[From November Issue 2012]
About 70% of Japanese incense is made on Awaji-shima, an island in Hyougo Prefecture. In 1850 Awaji City Port opened up to traders from overseas, so that materials used for the production of incense could be imported. The steady westerly wind blowing over the island also proved to be useful for drying incense. Over time, incense from Awaji-shima became renowned throughout Japan and many famous brands still produce their incense on Awaji-shima.
High quality incense is made entirely from natural ingredients, such as the very best herbs, spices, resins and aromatic woods. Sandalwoods and agar with their high density of resin are most commonly used. Highly skilled incense masters carefully blend these ingredients, creating a broad range of fragrances of different styles.
Incense comes in various shapes. Incense sticks are best known in Western countries but incense cones and spirals are also widely used. Temples and shrines use a lot of incense, as do many traditional Japanese inns, where it’s used to create a warm and welcoming atmosphere.
The best way to appreciate incense is to “listen” to the fragrance using a technique described in “Ko-do” (the way of incense). Similar to the tea ceremony, there are two schools of incense: the Oie and the Shino schools, who have practiced the art of enjoying incense for five centuries.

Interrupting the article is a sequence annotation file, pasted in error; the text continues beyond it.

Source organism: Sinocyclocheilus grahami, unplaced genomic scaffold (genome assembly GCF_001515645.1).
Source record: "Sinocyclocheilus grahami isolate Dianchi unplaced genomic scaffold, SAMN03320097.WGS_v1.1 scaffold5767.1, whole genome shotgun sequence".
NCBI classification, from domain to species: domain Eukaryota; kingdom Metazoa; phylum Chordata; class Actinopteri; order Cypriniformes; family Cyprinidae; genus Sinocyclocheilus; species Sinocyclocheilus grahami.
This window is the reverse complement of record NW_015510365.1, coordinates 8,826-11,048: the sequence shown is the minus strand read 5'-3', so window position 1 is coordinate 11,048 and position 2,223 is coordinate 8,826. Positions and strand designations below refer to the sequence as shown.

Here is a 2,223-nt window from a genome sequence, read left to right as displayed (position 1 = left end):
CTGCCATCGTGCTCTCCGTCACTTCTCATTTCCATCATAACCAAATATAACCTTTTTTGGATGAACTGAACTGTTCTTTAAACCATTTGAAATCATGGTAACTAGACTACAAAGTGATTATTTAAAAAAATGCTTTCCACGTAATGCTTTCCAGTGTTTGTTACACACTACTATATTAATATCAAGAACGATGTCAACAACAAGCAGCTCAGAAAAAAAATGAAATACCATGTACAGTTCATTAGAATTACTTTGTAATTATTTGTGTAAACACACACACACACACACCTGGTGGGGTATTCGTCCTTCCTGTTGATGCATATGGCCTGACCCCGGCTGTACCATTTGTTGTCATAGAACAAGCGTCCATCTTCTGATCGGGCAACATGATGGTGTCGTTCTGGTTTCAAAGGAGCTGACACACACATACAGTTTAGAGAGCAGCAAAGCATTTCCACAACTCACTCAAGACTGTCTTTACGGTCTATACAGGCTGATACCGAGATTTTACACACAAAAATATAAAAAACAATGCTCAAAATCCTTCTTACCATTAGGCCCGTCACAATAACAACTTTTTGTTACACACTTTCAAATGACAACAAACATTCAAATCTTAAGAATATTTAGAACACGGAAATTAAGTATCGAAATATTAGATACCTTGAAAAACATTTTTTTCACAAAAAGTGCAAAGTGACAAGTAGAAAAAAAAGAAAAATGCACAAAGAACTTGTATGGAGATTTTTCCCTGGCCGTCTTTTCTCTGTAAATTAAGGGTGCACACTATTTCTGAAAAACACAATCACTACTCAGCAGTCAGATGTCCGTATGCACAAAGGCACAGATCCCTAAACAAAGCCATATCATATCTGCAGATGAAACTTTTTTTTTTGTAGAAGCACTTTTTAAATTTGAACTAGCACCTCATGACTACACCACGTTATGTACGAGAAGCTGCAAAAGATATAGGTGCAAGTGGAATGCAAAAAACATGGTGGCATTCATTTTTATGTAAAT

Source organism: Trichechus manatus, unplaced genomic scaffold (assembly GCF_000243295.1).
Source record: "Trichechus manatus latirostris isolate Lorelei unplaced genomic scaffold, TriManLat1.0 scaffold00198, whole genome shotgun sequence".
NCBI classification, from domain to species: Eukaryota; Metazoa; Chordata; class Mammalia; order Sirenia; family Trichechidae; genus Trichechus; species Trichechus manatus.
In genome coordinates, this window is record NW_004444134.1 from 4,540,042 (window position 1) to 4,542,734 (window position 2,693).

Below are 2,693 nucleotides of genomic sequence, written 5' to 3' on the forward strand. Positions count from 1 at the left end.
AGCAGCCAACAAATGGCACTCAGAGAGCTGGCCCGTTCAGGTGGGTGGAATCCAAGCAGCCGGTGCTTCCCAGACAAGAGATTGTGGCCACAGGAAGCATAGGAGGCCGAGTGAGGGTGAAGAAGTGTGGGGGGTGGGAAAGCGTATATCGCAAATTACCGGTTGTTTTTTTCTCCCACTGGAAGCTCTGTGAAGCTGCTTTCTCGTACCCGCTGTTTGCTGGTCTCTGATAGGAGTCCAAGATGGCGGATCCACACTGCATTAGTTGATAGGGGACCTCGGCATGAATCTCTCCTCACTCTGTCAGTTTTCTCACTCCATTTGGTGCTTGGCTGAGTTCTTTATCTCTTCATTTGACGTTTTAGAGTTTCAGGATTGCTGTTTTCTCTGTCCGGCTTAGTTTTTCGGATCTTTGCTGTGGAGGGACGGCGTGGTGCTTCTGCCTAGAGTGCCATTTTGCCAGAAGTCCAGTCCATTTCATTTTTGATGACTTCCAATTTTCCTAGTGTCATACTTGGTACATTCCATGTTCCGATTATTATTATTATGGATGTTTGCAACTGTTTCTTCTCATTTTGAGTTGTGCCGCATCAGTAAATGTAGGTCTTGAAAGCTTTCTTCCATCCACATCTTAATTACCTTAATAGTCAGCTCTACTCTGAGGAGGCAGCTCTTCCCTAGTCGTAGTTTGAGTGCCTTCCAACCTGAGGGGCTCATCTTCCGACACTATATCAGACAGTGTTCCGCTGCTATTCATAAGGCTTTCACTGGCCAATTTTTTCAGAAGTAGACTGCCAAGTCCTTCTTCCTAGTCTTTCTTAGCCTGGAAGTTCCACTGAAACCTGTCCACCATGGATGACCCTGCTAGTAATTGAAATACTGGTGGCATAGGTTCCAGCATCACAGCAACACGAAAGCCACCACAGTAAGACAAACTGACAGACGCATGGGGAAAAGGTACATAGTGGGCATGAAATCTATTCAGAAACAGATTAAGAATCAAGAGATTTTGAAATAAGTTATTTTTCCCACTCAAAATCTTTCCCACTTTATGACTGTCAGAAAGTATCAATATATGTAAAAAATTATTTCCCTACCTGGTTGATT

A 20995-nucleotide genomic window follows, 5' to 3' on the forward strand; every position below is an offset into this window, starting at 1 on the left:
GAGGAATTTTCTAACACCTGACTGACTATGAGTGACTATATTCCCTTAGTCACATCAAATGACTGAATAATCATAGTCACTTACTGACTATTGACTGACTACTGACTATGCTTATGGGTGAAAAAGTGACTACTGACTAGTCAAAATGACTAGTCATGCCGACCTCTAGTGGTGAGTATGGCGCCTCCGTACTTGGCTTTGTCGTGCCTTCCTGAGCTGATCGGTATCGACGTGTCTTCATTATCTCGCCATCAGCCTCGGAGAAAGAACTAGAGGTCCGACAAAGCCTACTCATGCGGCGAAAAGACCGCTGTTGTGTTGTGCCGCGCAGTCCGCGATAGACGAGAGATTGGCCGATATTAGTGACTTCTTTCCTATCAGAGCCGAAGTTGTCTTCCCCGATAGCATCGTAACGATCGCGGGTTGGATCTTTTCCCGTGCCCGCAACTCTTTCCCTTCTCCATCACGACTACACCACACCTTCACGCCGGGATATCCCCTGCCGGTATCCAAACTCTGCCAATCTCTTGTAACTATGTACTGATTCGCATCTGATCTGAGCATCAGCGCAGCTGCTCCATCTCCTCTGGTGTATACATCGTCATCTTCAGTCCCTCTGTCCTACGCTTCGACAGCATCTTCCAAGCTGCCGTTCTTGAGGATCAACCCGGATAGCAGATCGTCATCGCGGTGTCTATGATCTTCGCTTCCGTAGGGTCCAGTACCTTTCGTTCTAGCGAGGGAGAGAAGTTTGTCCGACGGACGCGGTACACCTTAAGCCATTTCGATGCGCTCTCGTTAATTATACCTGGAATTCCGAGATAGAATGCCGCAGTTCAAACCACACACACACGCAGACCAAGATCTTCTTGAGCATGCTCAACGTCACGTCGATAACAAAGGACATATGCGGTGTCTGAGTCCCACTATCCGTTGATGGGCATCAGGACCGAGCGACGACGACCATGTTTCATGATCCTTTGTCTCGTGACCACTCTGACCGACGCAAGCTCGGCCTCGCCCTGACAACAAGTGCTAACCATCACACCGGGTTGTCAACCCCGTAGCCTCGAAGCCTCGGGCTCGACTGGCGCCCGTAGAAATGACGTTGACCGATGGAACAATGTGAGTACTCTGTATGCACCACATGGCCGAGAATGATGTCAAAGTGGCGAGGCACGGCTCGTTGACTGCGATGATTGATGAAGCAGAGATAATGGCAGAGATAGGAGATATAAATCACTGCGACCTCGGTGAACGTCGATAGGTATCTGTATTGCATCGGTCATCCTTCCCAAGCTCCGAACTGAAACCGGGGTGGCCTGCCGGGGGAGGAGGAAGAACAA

Many famous incense brands started out in Kyoto. TANAKA Hajime, the founder of Shofuan, was inspired by the changing scents he perceived when walking through the streets of Kyoto at different times of the year. He then decided to create an incense series that would recreate the atmosphere of Kyoto month-by-month, season-by-season. The result is a wonderful series of 12 different fragrances. January’s incense is called Hatsukama, its name referring to a tea ceremony performed to welcome in the New Year. June’s incense is called Hotaru Kari (firefly hunting) and refers to events that can be seen during the summer.
Before devoting himself to the world of incense Tanaka was a producer of kimono and obi (kimono belts). With his deep knowledge of kimono cloth and patterns Tanaka has also developed unique packaging for his incense. The sticks are stored inside a paulownia wood box, which is wrapped in Japanese paper. The patterns on the boxes reflect the month the fragrance represents and feature motifs such as sakura or temari thread balls.
With his creations of timeless beauty Tanaka not only wants to preserve the culture of Japanese incense, but also intends to pass it on to the next generation of young Japanese, as well as to people all over the world.
Text: Nicolas SOERGEL